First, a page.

US broadband take-up to decline 12% in '09

Broadband take-up in the US will decline 12% in 2009, with just 5.7 million households signing up to broadband services, according to a new report.

Pike & Fisher's (P&F) Broadband Competition Outlook 2009 predicts that domestic broadband penetration will reach nearly 74.5 million by the end of the year, representing about 63% of all US households.

Unfortunately for America's largest operators, around 75% of new broadband subscribers will choose cable. DSL is increasingly being spurned by US customers, due to its slower speeds.

The country's top operators - including Verizon and AT&T - only offer DSL in the majority of their service areas. 

P&F attributes the projected decline mostly to the economic crisis rather than market saturation or the increased popularity of wireless. Nevertheless, the firm expects the national trend away from landlines will continue, with an overall decline of 16% to 86 million.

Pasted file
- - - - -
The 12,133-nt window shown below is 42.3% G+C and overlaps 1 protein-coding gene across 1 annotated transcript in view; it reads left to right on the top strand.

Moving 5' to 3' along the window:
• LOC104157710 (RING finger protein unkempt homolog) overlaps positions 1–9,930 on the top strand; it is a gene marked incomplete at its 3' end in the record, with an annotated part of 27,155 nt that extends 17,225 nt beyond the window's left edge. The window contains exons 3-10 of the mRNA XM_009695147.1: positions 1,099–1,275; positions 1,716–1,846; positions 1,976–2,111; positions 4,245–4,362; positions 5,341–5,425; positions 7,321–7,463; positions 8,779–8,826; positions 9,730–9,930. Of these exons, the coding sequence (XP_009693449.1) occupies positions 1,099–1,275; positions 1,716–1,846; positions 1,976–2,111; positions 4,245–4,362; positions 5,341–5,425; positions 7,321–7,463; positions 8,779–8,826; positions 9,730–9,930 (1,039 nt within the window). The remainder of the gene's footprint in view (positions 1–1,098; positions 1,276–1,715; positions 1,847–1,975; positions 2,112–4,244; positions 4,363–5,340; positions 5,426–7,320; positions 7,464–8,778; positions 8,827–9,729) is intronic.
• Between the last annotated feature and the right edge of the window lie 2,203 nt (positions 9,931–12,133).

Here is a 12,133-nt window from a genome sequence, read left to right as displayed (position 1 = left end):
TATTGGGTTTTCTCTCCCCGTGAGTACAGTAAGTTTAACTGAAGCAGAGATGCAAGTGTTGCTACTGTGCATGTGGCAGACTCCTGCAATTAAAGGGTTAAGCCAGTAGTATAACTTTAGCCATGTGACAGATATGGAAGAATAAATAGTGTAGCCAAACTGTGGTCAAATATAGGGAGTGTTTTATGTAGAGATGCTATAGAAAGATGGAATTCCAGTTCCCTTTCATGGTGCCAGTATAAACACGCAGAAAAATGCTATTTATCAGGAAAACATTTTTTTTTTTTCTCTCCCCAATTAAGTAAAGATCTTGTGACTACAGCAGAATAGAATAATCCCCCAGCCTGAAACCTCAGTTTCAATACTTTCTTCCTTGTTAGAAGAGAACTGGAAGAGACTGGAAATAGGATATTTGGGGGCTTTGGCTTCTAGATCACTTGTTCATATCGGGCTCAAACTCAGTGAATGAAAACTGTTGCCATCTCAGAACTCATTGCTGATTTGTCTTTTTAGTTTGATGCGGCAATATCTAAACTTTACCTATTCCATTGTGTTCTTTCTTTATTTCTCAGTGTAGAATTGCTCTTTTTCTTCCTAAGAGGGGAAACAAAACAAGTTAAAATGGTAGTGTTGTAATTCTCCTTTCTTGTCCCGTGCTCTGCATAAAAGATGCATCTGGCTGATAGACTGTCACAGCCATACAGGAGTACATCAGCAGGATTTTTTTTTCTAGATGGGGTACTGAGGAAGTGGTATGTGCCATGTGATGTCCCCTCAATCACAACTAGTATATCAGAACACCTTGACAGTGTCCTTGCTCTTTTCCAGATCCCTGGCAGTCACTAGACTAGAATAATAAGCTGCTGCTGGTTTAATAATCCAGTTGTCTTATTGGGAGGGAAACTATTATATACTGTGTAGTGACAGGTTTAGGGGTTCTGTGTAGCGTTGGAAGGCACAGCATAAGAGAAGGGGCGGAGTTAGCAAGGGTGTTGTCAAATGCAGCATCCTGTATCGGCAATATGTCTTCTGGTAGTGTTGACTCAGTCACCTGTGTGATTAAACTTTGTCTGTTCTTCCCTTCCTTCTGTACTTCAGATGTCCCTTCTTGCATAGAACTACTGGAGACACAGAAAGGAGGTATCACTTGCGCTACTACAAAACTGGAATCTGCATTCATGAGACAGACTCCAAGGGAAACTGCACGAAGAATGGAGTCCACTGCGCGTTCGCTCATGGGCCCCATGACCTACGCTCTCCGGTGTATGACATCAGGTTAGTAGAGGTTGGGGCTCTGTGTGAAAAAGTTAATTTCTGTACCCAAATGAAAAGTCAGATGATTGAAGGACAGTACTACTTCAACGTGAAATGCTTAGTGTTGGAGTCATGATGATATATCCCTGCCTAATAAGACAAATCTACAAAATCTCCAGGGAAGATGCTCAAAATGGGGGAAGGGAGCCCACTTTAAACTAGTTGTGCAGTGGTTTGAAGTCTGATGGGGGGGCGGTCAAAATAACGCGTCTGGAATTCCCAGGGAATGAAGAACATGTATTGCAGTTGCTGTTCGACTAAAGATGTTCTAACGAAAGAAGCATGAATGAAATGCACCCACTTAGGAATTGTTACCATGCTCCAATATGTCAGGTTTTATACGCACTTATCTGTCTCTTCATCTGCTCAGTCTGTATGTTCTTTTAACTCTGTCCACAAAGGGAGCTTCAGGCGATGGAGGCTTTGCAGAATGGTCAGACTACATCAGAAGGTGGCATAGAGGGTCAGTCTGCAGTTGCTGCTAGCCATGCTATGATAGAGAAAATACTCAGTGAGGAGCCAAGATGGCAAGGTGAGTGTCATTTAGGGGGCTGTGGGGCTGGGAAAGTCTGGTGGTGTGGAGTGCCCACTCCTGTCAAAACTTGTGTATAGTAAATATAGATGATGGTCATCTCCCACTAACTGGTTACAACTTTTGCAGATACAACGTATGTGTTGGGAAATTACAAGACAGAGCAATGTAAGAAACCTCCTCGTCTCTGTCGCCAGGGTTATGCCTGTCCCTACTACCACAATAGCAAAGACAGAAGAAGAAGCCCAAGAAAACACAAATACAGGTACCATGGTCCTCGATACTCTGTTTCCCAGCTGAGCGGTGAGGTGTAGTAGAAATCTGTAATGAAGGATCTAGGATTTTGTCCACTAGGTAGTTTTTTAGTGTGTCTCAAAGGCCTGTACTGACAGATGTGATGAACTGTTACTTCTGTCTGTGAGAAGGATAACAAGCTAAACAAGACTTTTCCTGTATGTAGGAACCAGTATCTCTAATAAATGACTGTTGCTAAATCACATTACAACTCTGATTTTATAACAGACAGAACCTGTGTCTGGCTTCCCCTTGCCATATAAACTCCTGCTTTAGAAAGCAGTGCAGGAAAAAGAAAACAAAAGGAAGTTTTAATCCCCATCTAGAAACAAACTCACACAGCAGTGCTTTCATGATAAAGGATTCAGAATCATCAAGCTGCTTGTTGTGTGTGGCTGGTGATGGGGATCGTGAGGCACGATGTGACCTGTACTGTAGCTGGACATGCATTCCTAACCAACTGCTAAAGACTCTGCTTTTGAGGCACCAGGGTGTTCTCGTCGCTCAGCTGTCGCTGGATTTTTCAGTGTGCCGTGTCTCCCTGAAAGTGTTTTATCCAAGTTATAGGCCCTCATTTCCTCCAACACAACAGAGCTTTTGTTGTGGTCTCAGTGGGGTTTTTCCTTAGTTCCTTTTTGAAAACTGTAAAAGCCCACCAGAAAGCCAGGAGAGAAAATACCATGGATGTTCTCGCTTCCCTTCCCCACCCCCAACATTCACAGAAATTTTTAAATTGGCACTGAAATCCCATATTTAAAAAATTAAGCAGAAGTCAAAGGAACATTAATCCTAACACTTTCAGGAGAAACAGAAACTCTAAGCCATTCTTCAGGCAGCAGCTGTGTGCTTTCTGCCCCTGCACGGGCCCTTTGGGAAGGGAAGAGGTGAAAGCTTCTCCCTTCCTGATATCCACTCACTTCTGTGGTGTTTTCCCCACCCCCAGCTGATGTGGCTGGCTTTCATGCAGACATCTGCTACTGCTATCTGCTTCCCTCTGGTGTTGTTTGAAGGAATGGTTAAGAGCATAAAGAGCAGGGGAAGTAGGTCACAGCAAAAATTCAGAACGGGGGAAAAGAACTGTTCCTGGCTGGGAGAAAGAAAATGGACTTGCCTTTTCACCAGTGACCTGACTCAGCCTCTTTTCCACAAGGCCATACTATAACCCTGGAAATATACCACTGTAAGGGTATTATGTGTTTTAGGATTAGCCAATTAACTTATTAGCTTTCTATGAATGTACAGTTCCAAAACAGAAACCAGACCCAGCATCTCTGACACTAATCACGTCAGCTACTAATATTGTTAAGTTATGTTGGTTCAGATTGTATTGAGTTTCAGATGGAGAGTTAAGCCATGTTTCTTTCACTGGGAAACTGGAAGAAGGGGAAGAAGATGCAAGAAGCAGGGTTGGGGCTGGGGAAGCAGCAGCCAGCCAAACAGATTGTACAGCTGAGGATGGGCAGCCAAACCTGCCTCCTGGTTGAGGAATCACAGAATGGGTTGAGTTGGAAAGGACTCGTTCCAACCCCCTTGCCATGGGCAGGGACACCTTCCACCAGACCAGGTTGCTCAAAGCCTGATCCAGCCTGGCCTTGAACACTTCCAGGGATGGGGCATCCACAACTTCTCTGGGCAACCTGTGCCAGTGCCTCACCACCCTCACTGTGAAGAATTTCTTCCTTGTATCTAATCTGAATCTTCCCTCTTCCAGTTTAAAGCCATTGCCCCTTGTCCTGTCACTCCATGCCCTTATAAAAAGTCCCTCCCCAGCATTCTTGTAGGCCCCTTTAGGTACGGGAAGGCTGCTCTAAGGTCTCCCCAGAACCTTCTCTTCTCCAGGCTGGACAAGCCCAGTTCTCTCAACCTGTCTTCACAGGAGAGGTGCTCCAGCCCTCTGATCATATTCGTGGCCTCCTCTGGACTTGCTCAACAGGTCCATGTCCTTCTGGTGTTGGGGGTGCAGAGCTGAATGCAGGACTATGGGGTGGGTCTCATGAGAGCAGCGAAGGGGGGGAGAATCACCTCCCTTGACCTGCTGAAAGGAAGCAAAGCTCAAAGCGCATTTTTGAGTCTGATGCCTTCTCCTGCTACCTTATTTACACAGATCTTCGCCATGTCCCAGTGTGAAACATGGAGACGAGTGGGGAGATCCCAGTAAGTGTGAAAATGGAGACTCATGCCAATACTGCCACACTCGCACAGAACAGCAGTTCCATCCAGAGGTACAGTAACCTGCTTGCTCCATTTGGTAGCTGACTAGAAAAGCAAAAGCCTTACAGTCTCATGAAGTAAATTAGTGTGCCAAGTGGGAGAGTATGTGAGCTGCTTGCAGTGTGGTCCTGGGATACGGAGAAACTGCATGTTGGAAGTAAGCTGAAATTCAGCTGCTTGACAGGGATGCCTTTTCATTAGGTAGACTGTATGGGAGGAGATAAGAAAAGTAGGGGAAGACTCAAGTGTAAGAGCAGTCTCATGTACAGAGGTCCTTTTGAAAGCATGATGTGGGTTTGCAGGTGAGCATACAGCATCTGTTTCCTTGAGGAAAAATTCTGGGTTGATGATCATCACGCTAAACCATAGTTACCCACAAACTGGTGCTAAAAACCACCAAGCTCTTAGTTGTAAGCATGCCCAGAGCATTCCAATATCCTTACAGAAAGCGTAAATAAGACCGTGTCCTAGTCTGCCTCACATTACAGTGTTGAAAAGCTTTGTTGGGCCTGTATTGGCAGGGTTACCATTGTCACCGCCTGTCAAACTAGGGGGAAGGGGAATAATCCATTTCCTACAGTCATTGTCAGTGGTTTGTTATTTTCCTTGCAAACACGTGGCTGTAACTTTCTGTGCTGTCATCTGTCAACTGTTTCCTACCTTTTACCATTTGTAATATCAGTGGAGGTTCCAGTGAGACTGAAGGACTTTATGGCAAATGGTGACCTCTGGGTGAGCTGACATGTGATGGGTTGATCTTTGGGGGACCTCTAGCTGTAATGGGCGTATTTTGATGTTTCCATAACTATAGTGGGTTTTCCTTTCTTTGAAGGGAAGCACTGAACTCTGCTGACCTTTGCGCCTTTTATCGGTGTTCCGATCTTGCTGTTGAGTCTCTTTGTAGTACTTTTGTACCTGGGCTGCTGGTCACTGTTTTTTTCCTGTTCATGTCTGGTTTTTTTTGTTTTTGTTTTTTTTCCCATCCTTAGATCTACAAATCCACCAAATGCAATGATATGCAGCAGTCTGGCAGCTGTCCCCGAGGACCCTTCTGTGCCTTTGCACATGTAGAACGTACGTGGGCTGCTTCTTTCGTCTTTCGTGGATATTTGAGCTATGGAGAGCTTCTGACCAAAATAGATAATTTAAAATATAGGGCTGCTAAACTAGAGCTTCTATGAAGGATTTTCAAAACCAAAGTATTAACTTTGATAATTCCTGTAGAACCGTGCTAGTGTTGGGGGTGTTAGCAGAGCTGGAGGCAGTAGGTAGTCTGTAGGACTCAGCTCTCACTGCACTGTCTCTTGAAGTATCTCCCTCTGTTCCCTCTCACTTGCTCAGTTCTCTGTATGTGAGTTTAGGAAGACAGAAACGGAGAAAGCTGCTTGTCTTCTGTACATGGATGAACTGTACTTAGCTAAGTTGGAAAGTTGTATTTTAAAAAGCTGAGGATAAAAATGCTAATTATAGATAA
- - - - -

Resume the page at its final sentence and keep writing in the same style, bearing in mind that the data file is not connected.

But P&F broadband advisory director Scott Sleek believes that president-elect Obama's proposed broadband stimulus package could allow broadband growth to exceed these forecasts.

"Government initiatives, such as tax incentives and loan guarantees to help expand broadband infrastructure into underserved areas, could enable service providers to bolster their customer counts," Sleek said.

"In addition, policy-makers are likely to support training and education programs aimed at increasing customer adoption of broadband. These steps could offset what will be an inevitable slowdown in subscriber growth."